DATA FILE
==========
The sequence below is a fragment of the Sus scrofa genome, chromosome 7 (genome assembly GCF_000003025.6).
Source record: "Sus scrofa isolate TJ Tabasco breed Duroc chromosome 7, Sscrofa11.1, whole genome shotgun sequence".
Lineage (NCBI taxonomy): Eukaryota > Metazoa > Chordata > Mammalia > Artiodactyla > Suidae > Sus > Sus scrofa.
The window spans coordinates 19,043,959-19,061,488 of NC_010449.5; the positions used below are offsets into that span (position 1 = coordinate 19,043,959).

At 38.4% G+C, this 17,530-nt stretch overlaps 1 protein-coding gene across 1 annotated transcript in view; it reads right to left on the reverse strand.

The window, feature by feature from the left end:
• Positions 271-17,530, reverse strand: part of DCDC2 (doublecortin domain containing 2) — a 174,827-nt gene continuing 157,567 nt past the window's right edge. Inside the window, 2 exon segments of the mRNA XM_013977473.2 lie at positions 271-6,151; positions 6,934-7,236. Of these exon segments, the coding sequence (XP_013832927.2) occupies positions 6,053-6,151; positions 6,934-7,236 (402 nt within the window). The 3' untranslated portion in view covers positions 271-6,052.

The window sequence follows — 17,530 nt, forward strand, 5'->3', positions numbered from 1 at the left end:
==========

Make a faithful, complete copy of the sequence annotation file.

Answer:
The sequence below is a fragment of the Sus scrofa genome, chromosome 7 (genome assembly GCF_000003025.6).
Source record: "Sus scrofa isolate TJ Tabasco breed Duroc chromosome 7, Sscrofa11.1, whole genome shotgun sequence".
Lineage (NCBI taxonomy): Eukaryota > Metazoa > Chordata > Mammalia > Artiodactyla > Suidae > Sus > Sus scrofa.
The window spans coordinates 19,043,959-19,061,488 of NC_010449.5; the positions used below are offsets into that span (position 1 = coordinate 19,043,959).

At 38.4% G+C, this 17,530-nt stretch overlaps 1 protein-coding gene across 1 annotated transcript in view; it reads right to left on the reverse strand.

The window, feature by feature from the left end:
• Positions 271-17,530, reverse strand: part of DCDC2 (doublecortin domain containing 2) — a 174,827-nt gene continuing 157,567 nt past the window's right edge. Inside the window, 2 exon segments of the mRNA XM_013977473.2 lie at positions 271-6,151; positions 6,934-7,236. Of these exon segments, the coding sequence (XP_013832927.2) occupies positions 6,053-6,151; positions 6,934-7,236 (402 nt within the window). The 3' untranslated portion in view covers positions 271-6,052.

The window sequence follows — 17,530 nt, forward strand, 5'->3', positions numbered from 1 at the left end: